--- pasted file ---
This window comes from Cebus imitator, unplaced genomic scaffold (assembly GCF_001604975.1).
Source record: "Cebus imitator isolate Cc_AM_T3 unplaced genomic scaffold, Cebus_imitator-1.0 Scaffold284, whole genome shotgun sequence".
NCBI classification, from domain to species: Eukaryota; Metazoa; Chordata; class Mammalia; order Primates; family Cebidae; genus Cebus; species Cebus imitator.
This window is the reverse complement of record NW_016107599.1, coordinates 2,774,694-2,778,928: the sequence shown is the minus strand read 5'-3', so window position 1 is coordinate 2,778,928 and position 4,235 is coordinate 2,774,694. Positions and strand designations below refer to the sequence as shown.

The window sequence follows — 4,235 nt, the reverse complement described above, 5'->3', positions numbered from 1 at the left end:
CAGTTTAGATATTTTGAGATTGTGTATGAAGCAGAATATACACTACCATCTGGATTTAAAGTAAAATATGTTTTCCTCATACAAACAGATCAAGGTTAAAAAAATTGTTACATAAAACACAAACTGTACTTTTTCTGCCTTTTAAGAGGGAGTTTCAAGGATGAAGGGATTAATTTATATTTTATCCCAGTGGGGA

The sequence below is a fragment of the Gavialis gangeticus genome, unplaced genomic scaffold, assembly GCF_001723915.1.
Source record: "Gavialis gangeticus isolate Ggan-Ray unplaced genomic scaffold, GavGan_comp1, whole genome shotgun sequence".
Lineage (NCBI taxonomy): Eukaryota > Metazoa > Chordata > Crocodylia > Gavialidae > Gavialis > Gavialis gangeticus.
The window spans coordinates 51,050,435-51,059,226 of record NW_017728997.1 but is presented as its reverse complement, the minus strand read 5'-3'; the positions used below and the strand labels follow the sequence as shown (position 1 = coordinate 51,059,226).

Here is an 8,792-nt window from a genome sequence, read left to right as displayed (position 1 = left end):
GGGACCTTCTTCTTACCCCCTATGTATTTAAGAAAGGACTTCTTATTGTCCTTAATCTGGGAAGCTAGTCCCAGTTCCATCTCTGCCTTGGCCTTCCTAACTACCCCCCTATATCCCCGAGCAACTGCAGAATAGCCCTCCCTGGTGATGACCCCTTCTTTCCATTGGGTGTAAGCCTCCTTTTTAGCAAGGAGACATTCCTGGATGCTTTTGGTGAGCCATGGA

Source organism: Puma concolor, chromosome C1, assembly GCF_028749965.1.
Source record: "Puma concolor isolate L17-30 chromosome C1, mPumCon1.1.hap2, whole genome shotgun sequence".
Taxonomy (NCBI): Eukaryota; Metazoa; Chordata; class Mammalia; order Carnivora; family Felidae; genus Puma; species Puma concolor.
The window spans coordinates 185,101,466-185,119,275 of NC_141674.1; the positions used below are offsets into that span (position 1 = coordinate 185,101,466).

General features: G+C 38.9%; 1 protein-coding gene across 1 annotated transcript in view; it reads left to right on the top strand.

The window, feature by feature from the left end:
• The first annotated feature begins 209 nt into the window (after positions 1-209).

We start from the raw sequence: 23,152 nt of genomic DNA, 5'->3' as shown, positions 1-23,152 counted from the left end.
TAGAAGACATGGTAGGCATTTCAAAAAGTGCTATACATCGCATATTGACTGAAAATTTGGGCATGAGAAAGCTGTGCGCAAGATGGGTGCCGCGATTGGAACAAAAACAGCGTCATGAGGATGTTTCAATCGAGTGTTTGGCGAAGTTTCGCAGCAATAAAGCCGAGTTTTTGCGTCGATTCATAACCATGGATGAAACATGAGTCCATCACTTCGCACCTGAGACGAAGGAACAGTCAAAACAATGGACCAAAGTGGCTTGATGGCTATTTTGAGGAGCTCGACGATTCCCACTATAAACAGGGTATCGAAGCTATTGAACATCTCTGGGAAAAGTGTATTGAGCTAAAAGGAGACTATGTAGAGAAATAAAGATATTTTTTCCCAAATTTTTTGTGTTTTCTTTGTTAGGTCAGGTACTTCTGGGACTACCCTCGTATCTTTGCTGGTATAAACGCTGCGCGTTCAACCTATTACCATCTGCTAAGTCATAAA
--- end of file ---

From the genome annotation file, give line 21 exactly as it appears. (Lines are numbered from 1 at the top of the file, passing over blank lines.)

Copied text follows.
TAGAAGACATGGTAGGCATTTCAAAAAGTGCTATACATCGCATATTGACTGAAAATTTGGGCATGAGAAAGCTGTGCGCAAGATGGGTGCCGCGATTGGAACAAAAACAGCGTCATGAGGATGTTTCAATCGAGTGTTTGGCGAAGTTTCGCAGCAATAAAGCCGAGTTTTTGCGTCGATTCATAACCATGGATGAAACATGAGTCCATCACTTCGCACCTGAGACGAAGGAACAGTCAAAACAATGGACCAAAGTGGCTTGATGGCTATTTTGAGGAGCTCGACGATTCCCACTATAAACAGGGTATCGAAGCTATTGAACATCTCTGGGAAAAGTGTATTGAGCTAAAAGGAGACTATGTAGAGAAATAAAGATATTTTTTCCCAAATTTTTTGTGTTTTCTTTGTTAGGTCAGGTACTTCTGGGACTACCCTCGTATCTTTGCTGGTATAAACGCTGCGCGTTCAACCTATTACCATCTGCTAAGTCATAAA